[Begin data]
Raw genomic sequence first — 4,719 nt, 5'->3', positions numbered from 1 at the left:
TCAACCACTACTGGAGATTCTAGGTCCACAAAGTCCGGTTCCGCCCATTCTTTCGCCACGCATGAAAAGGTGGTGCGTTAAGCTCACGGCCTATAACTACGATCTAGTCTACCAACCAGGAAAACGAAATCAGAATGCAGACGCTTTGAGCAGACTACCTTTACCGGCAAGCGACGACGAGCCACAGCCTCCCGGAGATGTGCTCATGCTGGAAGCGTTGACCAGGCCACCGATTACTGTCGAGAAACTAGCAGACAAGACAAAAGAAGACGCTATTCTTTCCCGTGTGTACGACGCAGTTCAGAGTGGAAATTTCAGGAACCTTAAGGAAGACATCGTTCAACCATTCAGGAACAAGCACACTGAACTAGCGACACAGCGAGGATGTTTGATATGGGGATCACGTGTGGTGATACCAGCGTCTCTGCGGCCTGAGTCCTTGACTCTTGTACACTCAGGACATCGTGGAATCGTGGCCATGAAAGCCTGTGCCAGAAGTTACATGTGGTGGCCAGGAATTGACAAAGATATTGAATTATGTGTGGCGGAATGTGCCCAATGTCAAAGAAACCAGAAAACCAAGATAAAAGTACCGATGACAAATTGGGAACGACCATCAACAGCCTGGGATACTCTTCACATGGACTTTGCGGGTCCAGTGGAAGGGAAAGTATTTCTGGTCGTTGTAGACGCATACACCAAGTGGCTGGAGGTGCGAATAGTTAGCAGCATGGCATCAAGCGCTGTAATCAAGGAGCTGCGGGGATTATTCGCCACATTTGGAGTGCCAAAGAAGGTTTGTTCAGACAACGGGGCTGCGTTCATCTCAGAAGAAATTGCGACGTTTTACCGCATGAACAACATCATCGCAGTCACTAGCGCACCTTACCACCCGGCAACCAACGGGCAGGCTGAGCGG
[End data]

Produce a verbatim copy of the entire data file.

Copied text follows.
Raw genomic sequence first — 4,719 nt, 5'->3', positions numbered from 1 at the left:
TCAACCACTACTGGAGATTCTAGGTCCACAAAGTCCGGTTCCGCCCATTCTTTCGCCACGCATGAAAAGGTGGTGCGTTAAGCTCACGGCCTATAACTACGATCTAGTCTACCAACCAGGAAAACGAAATCAGAATGCAGACGCTTTGAGCAGACTACCTTTACCGGCAAGCGACGACGAGCCACAGCCTCCCGGAGATGTGCTCATGCTGGAAGCGTTGACCAGGCCACCGATTACTGTCGAGAAACTAGCAGACAAGACAAAAGAAGACGCTATTCTTTCCCGTGTGTACGACGCAGTTCAGAGTGGAAATTTCAGGAACCTTAAGGAAGACATCGTTCAACCATTCAGGAACAAGCACACTGAACTAGCGACACAGCGAGGATGTTTGATATGGGGATCACGTGTGGTGATACCAGCGTCTCTGCGGCCTGAGTCCTTGACTCTTGTACACTCAGGACATCGTGGAATCGTGGCCATGAAAGCCTGTGCCAGAAGTTACATGTGGTGGCCAGGAATTGACAAAGATATTGAATTATGTGTGGCGGAATGTGCCCAATGTCAAAGAAACCAGAAAACCAAGATAAAAGTACCGATGACAAATTGGGAACGACCATCAACAGCCTGGGATACTCTTCACATGGACTTTGCGGGTCCAGTGGAAGGGAAAGTATTTCTGGTCGTTGTAGACGCATACACCAAGTGGCTGGAGGTGCGAATAGTTAGCAGCATGGCATCAAGCGCTGTAATCAAGGAGCTGCGGGGATTATTCGCCACATTTGGAGTGCCAAAGAAGGTTTGTTCAGACAACGGGGCTGCGTTCATCTCAGAAGAAATTGCGACGTTTTACCGCATGAACAACATCATCGCAGTCACTAGCGCACCTTACCACCCGGCAACCAACGGGCAGGCTGAGCGG